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NEWS | June 21, 2024

Army, Air medics train together during Operation Guardian Angel

By Spc. Jessica Barb

Medics from the Pennsylvania Army and Air National Guard trained together recently to simulate a real-life medical emergency while in the field.

Over 30 medics from the 628th Aviation Support Battalion, 28th Expeditionary Combat Aviation Brigade and the 193rd Special Operations Wing trained to become proficient in their medical tasks June 18.

Known as Operation Guardian Angel, the exercise began in the field, where two dummies were used to simulate real life casualties. They both had specific injuries that needed to be identified and have immediate attention.

The dummies were secured by the combat medics and relocated to a safe zone where medics ran through the proper safety procedures. Once the simulated casualties were stabilized, the medics called for a MEDEVAC, and a UH-60 Black Hawk helicopter arrived to take the dummies to a military hospital for additional treatment.

To have the training simulate a real-life situation, the Black Hawk flew around the surrounding area to learn how to communicate its estimated time of arrival. Once the helicopters landed, the dummies were loaded and transported to the medical station.

This was where the 193rd SOW Airmen took over to share their knowledge on efficiency and care taking of the injured patient. It was also an opportunity for the combat medics to apply their learning to see how well they could deal with stress.

Sgt. 1st Class Ashley Unger, a combat medic instructor for the 166th Regiment – Regional Training Institute, explained the importance of the exercise.

“This training allows combat medics to hone and develop their medical skills when providing treatment to casualties,” Unger said. “It provides the combat medics with a baseline on what they need to sustain and improve on. Without this training, combat medics could potentially make life-threatening mistakes to casualties on the battlefield where mistakes can’t happen.”

Unger also discussed the benefits of having Airmen from the193rd Special Operations Wing training with the Army medics.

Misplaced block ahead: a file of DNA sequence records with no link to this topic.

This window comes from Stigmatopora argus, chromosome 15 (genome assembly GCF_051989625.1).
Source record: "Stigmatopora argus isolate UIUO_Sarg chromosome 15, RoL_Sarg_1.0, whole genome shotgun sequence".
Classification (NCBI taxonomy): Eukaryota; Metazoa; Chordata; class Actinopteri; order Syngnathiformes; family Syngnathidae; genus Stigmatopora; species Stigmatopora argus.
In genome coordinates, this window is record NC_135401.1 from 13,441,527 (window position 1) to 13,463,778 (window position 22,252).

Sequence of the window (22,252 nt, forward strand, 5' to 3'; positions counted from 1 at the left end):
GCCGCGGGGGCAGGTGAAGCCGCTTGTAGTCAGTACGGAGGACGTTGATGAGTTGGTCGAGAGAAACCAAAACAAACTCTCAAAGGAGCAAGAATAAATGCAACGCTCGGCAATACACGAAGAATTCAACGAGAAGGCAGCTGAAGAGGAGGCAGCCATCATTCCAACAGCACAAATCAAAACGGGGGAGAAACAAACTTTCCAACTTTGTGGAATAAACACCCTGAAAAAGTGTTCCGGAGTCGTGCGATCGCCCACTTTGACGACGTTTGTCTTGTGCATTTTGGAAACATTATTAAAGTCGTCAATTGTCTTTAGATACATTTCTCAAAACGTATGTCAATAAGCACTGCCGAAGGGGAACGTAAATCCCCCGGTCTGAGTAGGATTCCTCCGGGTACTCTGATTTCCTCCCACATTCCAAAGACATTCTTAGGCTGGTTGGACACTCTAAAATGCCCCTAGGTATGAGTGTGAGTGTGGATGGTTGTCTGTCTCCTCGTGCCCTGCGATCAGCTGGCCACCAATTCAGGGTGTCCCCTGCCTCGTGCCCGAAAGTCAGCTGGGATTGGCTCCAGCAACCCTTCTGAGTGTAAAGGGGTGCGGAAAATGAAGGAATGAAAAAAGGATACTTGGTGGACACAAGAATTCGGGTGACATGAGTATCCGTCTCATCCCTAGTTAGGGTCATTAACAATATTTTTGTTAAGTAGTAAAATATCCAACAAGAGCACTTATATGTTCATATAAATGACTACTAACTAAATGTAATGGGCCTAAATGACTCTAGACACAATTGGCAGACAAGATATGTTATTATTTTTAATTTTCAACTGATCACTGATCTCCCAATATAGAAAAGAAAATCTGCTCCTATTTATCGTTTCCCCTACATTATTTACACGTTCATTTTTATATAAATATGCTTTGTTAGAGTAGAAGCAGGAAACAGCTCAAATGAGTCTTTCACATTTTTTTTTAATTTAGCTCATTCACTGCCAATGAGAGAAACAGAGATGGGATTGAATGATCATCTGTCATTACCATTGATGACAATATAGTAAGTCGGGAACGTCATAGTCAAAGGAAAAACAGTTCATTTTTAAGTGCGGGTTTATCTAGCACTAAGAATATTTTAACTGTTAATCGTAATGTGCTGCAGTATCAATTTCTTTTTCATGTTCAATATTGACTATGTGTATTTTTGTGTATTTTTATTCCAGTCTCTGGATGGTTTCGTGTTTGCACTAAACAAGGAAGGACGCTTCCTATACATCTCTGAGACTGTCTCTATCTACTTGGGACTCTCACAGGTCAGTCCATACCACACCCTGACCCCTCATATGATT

“The training demonstrations from the 193rd SOW allowed the medics to understand how they can better treat and prepare a casualty for the next echelon of care,” Unger said. “With this knowledge, the medics can focus on what medical interventions are more beneficial to set the casualty up for success at the next echelon of care.”

The Soldiers and Airmen went through their specific checklist, and their goal was to get the patient stable and keep them stable within minutes. They lined up each casualty on a cot and would check their vitals, pulse, blood pressure and heart rate.

Master Sgt. Daniel Famous, attached to Headquarters and Headquarters Co., 28th ECAB, was at the scene with the lower enlisted as they were conducting their procedures on the patients in the field.

“I feel that the training greatly benefitted the soldiers and gave them a glimpse of what it takes to treat a real-world casualty,” Famous said. “It helped to reenforce the medical knowledge they already have and point out some areas that they need to improve on. Most of the National Guard medics don't get a change to be put under this level of stress training. It was a real eye opener for the lower enlisted that have never deployed. The training was well executed, and it is always great to work with other units.”

The 193rd Special Operations Wing’s mission during this training was to teach the Army medics how to properly conduct a medical emergency and potentially save lives, while being under high stress.